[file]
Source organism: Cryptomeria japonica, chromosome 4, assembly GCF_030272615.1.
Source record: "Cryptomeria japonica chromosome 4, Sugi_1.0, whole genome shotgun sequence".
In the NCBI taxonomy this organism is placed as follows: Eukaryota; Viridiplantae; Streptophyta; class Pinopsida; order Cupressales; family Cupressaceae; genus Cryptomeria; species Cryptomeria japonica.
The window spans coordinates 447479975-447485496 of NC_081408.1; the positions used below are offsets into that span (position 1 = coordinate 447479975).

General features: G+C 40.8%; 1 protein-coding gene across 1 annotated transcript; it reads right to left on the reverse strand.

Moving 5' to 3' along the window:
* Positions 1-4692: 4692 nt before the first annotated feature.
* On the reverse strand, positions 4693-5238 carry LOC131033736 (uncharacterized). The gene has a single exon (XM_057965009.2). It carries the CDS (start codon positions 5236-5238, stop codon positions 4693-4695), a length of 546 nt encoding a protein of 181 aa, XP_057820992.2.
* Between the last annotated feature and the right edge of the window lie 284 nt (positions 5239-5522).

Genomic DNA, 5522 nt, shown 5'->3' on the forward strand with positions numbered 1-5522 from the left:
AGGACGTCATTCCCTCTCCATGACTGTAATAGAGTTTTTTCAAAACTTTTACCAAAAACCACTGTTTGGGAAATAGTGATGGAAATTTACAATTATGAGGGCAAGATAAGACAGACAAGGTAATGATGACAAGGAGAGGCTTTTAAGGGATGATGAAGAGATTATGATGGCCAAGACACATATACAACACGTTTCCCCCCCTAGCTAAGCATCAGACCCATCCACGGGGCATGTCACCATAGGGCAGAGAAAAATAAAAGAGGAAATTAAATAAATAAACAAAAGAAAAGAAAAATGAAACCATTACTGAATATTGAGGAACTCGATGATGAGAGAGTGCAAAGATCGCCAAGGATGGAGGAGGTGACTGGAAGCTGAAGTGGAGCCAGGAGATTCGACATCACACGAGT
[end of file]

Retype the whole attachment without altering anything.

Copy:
Source organism: Cryptomeria japonica, chromosome 4, assembly GCF_030272615.1.
Source record: "Cryptomeria japonica chromosome 4, Sugi_1.0, whole genome shotgun sequence".
In the NCBI taxonomy this organism is placed as follows: Eukaryota; Viridiplantae; Streptophyta; class Pinopsida; order Cupressales; family Cupressaceae; genus Cryptomeria; species Cryptomeria japonica.
The window spans coordinates 447479975-447485496 of NC_081408.1; the positions used below are offsets into that span (position 1 = coordinate 447479975).

General features: G+C 40.8%; 1 protein-coding gene across 1 annotated transcript; it reads right to left on the reverse strand.

Moving 5' to 3' along the window:
* Positions 1-4692: 4692 nt before the first annotated feature.
* On the reverse strand, positions 4693-5238 carry LOC131033736 (uncharacterized). The gene has a single exon (XM_057965009.2). It carries the CDS (start codon positions 5236-5238, stop codon positions 4693-4695), a length of 546 nt encoding a protein of 181 aa, XP_057820992.2.
* Between the last annotated feature and the right edge of the window lie 284 nt (positions 5239-5522).

Genomic DNA, 5522 nt, shown 5'->3' on the forward strand with positions numbered 1-5522 from the left:
AGGACGTCATTCCCTCTCCATGACTGTAATAGAGTTTTTTCAAAACTTTTACCAAAAACCACTGTTTGGGAAATAGTGATGGAAATTTACAATTATGAGGGCAAGATAAGACAGACAAGGTAATGATGACAAGGAGAGGCTTTTAAGGGATGATGAAGAGATTATGATGGCCAAGACACATATACAACACGTTTCCCCCCCTAGCTAAGCATCAGACCCATCCACGGGGCATGTCACCATAGGGCAGAGAAAAATAAAAGAGGAAATTAAATAAATAAACAAAAGAAAAGAAAAATGAAACCATTACTGAATATTGAGGAACTCGATGATGAGAGAGTGCAAAGATCGCCAAGGATGGAGGAGGTGACTGGAAGCTGAAGTGGAGCCAGGAGATTCGACATCACACGAGT